On the one hand, selling mountains of cases of wine is what every winery and distributor wishes. But on the other hand, the winemakers want their products to be appreciated and cherished. Wine that has taken years if not decades to produce, requires grape vines to be planted and allowed to mature, if Mother Nature is on your side. Each year the grapes grow and once again plenty of luck is involved, since the combination of sun, rain and temperature must be just right. The grapes get picked and then the juice ferments into wine, which is then aged in costly wood barrels for years before the wine is finally bottled. Most reputable wineries age the bottled wine on site to ensure that it is well looked after during its adolescence. It is a time-consuming, hands-on process involving luck, skill, passion and patience. To turn the contents of an exquisite bottle into the prime ingredient for a wine cooler causes chafing in sensitive emotional areas.

There are a variety of shady techniques used to cheat Chinese wine drinkers. Similar to a common ruse in the Old West, when bar owners watered down whiskey to make more money, some Chinese wine merchants will buy big quantities of wine, and then dilute it with water, and add sugar and various chemicals to ‘improve’ the taste. Another strategy used by unscrupulous wine salesmen in China is to buy empty bottles of famous vintages, the big name stuff that is sought after the most. They are forthright in asking that the bottles be in pristine condition with perfectly clean labels. They then fill the bottles with lesser wine — or “plonk” to use one of my favorite British words — and sell it as the real stuff for exhorbitant prices. Unbelievable.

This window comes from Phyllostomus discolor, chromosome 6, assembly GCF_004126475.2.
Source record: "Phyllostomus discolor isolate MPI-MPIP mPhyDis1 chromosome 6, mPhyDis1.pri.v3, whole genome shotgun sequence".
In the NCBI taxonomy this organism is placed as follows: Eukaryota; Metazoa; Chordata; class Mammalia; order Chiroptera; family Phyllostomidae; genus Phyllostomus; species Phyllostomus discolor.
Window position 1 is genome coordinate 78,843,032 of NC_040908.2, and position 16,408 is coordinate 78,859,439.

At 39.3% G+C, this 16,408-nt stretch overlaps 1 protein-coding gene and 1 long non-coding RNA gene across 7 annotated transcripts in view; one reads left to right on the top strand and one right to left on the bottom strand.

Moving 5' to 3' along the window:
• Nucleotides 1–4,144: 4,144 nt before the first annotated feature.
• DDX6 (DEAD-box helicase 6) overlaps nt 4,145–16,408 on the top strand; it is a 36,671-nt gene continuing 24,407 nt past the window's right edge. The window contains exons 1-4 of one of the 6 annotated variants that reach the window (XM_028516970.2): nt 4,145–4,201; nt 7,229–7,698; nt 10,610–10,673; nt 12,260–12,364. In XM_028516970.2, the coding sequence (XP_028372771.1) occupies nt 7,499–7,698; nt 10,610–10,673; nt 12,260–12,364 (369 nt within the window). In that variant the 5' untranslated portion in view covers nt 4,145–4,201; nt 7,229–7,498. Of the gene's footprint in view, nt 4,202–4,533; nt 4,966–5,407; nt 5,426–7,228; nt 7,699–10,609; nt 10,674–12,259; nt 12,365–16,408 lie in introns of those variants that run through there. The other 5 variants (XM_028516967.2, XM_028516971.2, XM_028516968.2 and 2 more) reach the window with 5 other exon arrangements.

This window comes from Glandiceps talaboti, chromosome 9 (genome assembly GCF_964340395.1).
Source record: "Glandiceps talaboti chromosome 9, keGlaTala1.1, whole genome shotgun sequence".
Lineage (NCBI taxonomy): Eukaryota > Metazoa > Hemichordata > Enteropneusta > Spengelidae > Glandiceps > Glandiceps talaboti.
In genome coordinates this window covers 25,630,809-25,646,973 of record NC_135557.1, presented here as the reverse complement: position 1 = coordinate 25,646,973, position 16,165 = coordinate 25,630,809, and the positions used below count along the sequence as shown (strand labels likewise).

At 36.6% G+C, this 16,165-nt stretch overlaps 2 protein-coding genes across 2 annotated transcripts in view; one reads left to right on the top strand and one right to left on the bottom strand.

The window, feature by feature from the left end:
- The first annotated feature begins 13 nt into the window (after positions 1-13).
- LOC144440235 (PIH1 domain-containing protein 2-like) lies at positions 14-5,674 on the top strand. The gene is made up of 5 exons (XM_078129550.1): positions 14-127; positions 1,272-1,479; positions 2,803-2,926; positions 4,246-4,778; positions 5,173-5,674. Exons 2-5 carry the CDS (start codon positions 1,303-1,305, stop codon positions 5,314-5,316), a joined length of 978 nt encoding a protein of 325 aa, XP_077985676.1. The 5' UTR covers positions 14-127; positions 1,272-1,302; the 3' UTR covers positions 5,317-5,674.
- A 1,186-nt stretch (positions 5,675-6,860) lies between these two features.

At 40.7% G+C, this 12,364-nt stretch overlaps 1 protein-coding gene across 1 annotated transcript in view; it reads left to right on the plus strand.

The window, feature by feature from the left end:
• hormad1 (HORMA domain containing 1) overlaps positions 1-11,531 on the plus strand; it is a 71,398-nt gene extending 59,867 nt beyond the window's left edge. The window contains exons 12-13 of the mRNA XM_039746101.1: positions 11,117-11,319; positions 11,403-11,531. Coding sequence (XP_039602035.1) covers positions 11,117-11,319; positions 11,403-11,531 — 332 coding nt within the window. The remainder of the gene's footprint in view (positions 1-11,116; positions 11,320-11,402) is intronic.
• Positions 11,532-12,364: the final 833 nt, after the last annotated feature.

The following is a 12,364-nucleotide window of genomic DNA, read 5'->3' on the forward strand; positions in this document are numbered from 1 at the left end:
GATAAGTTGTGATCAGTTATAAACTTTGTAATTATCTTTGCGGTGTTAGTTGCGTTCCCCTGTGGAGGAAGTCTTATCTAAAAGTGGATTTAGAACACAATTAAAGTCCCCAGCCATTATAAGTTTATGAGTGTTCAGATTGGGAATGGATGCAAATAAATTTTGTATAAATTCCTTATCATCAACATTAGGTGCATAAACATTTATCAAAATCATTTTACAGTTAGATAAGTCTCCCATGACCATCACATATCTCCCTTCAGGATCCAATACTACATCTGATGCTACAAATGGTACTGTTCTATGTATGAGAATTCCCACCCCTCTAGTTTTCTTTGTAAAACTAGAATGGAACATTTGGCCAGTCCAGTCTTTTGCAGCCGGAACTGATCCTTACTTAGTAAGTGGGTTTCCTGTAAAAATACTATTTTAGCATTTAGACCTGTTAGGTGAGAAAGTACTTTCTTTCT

Respectable people in the China wine trade, such as Westerners there to teach the Chinese about wine, insist that empty bottles be thoroughly smashed after use, to ensure they won’t go into this perfidious pipeline.

In the latest Chinese wine scandal, evidence of corruption and conspicuously luxurious consumption at Sinopec has fueled an angry outpouring from regular citizens. Sinopec is an oil refiner and China’s largest company, if measured by revenue and not by the number of employees or the sharpness of their pencils. It is 75% owned by the Communist Party, and top officials are appointed not by a board of directors, as in corporate America, but by the secretive Chinese government. Top-level Sinopec managers bought nearly 100 cases of exquisite wine for around $250,000. Some bottles cost more than $2,000 each.

Helping to light the fuse of popular anger was the fact that gas prices had just hit new highs, and Sinopec’s profits were 25% higher than the previous quarter’s. One seething blogger asked, “is Sinopec an oil company or a wine merchant?” It is not clear if the wine was consumed with Coke — some of the wine has been quaffed — or if it was intended for gifts or bribes. Evidently the Guangdong district manager on whom the spotlight fell has been demoted but not fired.

My sources reveal that he has an interesting new function at Sinopec. One of my deep-cover intelligence gatherers, disguised as a window cleaner, sent a Morse code message by tapping his squeegee. He was cleaning windows outside a conference room, and he overheard the executives hammering out a plan for a new wine to be marketed by Sinopec. It’s to be made by mixing gasoline, paraffin and other chemicals, red food color and Coke.

The disgraced manager is to be the chief taste tester.

“Your cheatin’ heart will make you weep
You’ll cry and cry and try to sleep
But sleep won’t come the whole night through
Your cheatin’ heart will tell on you.”
~Hank Williams